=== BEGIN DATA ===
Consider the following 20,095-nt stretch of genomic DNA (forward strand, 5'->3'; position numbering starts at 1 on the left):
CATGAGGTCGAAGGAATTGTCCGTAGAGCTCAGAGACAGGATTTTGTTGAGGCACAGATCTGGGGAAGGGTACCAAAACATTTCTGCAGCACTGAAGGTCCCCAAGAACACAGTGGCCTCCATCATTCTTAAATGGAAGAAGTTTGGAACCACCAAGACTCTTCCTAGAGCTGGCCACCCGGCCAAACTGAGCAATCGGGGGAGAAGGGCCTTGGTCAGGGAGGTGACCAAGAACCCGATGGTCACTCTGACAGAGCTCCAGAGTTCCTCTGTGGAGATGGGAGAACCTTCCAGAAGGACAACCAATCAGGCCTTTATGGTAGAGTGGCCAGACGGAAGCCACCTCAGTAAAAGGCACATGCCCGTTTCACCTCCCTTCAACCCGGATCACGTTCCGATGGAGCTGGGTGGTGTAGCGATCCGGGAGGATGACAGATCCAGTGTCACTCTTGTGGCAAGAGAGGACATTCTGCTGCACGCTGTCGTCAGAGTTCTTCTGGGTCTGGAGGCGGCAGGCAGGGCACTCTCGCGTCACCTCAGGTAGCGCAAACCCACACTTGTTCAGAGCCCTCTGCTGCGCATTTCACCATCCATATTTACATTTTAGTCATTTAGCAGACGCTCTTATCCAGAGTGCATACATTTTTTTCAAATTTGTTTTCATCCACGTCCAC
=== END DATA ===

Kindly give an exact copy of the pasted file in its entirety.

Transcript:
Consider the following 20,095-nt stretch of genomic DNA (forward strand, 5'->3'; position numbering starts at 1 on the left):
CATGAGGTCGAAGGAATTGTCCGTAGAGCTCAGAGACAGGATTTTGTTGAGGCACAGATCTGGGGAAGGGTACCAAAACATTTCTGCAGCACTGAAGGTCCCCAAGAACACAGTGGCCTCCATCATTCTTAAATGGAAGAAGTTTGGAACCACCAAGACTCTTCCTAGAGCTGGCCACCCGGCCAAACTGAGCAATCGGGGGAGAAGGGCCTTGGTCAGGGAGGTGACCAAGAACCCGATGGTCACTCTGACAGAGCTCCAGAGTTCCTCTGTGGAGATGGGAGAACCTTCCAGAAGGACAACCAATCAGGCCTTTATGGTAGAGTGGCCAGACGGAAGCCACCTCAGTAAAAGGCACATGCCCGTTTCACCTCCCTTCAACCCGGATCACGTTCCGATGGAGCTGGGTGGTGTAGCGATCCGGGAGGATGACAGATCCAGTGTCACTCTTGTGGCAAGAGAGGACATTCTGCTGCACGCTGTCGTCAGAGTTCTTCTGGGTCTGGAGGCGGCAGGCAGGGCACTCTCGCGTCACCTCAGGTAGCGCAAACCCACACTTGTTCAGAGCCCTCTGCTGCGCATTTCACCATCCATATTTACATTTTAGTCATTTAGCAGACGCTCTTATCCAGAGTGCATACATTTTTTTCAAATTTGTTTTCATCCACGTCCAC